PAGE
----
by Tim Heger, CTO and CISO with HealthBridge
The success of a technology startup starts with a solid foundation made up of the three Ps and two S. The three Ps are people, processes and partnerships. The three Ps are supported and enabled by the two Ps – security and scalability.
To understand how the P and S elements work together to create that solid foundation for a successful startup, here is an overview of the benefits of each element:
The three ps.
People – You can all have the processes, partners, security, scalability and synergies, but having the wrong people can mean the difference between quick success and quick failure. Be uncompromising with those first dozen settings. Not only do you need to have a great technical fit, you also need someone to work with who also brings a common value system to the company. In industries as competitive as technology, some traits should include unwavering nature, ingenuity, innovative vision, and the ability to bring creative solutions to the table. The flexibility of the entire team is critical to the success of a startup and you will be spending more time with this immediate team for the foreseeable future than anyone else in your life. So choose wisely.
process – To begin with, you need to start by defining and implementing the right processes to emulate how your business will perform after the startup phase. Setting up and implementing specific tasks and workflows is a fluid process until you’re ready to go. You may need to pan until you find the flow that works best for your team. If you want to avoid a headache, don’t wait until later to try and get the structure right when things really get going. You can see the size and constraints of the business sooner if you implement processes early and know when it is time to make changes.
Partnerships – Choosing the right partnerships to successfully grow your startup can be challenging. It is important to know which technology partner your company needs to scale. Your prospective partner should have the experience and expertise in the areas that are important to your business. Also, try to find a partner whose vision matches yours. Due to the insecurity of early-stage startups, it’s not uncommon for partners and employees to be very scared. Transparency and clarity among members are critical to your success, and that includes regular communication. By continuing to provide feedback on milestones and deadlines to one another, you will create the positive and empowering environment necessary to get off to a successful start.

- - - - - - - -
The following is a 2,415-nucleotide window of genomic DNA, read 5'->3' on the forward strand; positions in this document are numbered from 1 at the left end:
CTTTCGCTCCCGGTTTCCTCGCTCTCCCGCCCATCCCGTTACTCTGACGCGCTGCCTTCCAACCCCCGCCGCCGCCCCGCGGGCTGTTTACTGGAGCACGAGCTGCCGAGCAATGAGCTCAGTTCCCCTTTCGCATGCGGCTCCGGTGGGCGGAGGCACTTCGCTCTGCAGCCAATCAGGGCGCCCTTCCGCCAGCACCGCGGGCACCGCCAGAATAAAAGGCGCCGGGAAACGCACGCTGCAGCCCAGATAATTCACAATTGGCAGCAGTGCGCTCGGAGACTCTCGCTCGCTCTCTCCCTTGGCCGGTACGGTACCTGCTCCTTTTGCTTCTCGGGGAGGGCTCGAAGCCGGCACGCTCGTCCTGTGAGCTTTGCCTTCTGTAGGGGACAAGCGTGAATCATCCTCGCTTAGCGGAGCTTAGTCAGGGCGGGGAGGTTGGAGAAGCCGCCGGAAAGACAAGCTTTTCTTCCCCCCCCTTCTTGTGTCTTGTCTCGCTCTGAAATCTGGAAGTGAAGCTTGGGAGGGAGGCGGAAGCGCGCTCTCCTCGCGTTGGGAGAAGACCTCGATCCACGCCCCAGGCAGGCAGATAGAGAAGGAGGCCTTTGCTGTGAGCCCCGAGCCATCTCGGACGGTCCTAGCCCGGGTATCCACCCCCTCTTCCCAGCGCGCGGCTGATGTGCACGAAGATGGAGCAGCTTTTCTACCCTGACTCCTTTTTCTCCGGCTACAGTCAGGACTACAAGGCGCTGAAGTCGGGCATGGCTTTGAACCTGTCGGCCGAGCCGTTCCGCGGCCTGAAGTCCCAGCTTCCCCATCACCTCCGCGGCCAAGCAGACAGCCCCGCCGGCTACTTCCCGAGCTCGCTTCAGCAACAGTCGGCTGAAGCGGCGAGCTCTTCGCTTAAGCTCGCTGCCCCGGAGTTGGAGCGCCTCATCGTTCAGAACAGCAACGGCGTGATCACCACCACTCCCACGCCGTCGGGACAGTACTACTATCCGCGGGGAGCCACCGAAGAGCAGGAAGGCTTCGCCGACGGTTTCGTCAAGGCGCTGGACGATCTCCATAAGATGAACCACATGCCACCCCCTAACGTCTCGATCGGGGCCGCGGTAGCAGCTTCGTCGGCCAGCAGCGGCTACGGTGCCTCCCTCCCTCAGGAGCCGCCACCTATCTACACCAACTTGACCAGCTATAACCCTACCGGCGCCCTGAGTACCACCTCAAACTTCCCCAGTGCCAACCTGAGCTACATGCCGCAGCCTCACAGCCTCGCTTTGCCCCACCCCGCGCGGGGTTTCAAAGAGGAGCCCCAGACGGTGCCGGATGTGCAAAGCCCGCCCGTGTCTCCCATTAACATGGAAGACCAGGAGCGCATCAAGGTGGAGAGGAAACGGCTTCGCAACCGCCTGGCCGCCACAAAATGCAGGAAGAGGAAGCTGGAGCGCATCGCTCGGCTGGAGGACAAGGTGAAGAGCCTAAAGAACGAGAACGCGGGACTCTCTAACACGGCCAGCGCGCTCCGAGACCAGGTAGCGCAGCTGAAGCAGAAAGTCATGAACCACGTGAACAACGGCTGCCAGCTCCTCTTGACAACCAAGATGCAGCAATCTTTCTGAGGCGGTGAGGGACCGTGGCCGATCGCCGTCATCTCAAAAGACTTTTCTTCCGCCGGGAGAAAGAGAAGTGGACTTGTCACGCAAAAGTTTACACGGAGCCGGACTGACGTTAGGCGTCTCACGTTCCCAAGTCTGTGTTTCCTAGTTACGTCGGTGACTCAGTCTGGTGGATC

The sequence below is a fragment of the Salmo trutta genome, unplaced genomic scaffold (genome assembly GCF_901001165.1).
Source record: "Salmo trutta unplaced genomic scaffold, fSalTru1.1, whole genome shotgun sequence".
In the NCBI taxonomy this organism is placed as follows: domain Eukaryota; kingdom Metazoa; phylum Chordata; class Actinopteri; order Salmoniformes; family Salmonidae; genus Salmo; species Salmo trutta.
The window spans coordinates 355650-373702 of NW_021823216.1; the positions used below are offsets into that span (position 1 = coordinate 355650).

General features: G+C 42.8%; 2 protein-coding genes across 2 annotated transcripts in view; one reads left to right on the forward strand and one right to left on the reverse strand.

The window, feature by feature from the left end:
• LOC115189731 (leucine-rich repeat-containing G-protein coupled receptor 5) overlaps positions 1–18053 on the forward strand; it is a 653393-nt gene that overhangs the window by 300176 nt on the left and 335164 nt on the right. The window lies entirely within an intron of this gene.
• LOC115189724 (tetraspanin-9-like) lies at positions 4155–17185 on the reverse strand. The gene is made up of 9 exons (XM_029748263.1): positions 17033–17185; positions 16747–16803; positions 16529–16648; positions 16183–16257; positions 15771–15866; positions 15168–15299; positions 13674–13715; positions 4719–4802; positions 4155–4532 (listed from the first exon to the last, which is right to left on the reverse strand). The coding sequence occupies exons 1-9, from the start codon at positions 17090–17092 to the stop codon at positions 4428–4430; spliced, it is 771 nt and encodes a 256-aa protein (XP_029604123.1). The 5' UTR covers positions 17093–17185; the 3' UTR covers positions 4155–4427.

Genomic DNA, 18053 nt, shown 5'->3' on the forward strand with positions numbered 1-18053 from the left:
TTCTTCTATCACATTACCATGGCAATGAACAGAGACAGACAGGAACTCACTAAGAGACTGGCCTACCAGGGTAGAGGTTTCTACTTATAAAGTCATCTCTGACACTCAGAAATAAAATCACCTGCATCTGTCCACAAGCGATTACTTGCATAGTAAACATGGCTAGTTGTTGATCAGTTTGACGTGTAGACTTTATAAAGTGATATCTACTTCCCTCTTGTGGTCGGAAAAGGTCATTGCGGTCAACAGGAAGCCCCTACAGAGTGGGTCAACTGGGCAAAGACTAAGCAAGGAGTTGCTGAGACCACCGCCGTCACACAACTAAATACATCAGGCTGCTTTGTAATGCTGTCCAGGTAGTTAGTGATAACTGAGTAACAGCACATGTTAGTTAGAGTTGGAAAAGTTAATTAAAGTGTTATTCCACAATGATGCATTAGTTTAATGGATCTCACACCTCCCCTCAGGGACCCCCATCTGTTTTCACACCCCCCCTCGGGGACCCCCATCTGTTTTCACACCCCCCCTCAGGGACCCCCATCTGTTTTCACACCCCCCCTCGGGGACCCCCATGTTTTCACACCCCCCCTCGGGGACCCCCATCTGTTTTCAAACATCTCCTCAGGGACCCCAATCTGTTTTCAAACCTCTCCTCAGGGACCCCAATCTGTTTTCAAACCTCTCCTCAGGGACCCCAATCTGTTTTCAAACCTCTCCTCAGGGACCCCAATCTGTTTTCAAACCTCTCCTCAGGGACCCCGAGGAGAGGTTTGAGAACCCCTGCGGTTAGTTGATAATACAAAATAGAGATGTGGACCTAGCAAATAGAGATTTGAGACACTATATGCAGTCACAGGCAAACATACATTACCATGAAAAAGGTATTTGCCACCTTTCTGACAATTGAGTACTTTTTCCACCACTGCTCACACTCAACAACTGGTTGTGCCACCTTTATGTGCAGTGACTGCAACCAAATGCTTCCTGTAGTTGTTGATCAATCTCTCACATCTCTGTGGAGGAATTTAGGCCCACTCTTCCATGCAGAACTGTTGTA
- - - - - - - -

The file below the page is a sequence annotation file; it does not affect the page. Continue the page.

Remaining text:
The two S’s.
security – Startups move fast to hire CISOs at a very early stage as the industry realizes that while the CISO position may have been held until an IPO, well-run security is the zero point of success and also ensures the ability to Problems as you pan and solve business grows. For example, a startup conducts business negotiations with potential partners and investors who need to ask difficult questions and understand how quickly and confidently you can react if an event or violation occurs. How your team approaches and thinks about security, how you design your applications, your networks, and your processes, must be based on a deep commitment as stewards of the information that has been entrusted to you.
Scalability – As a startup, you have to constantly think about whether you can scale your technology to a larger infrastructure. Can the architecture, code structures and network configurations handle the load you expect in three years? If you don’t know the answer to the question, start doing serious stress testing once a quarter. For example, prove that your systems can handle the load of 10,000 people in an hour, which equates to over 3 million members. Why 10k? You want to be here in a very short time. In this exercise you may find some gaps in your processes, examine the problems carefully, spend some time in lively discussions about the correct way to solve the problems, iterate, retest, and repeat. The last thing you want is to hit that 10,000 an hour load and crash your systems.
I have successfully used the Three Ps and Two Ss approach for more than 20 years as a structure that has helped startups achieve success in less time. A well implemented P&S strategy will pay off in the years to come.
Tim Heger is Chief Technical Officer and Chief Information Security Officer at HealthBridge. A unique solution for employee financial security that provides a financial resource that employees can use to pay for medical care costs out of pocket. Tim has focused on emerging technologies for the past 20 years, helping global companies meet the demands of a consumer-centric digital ecosystem.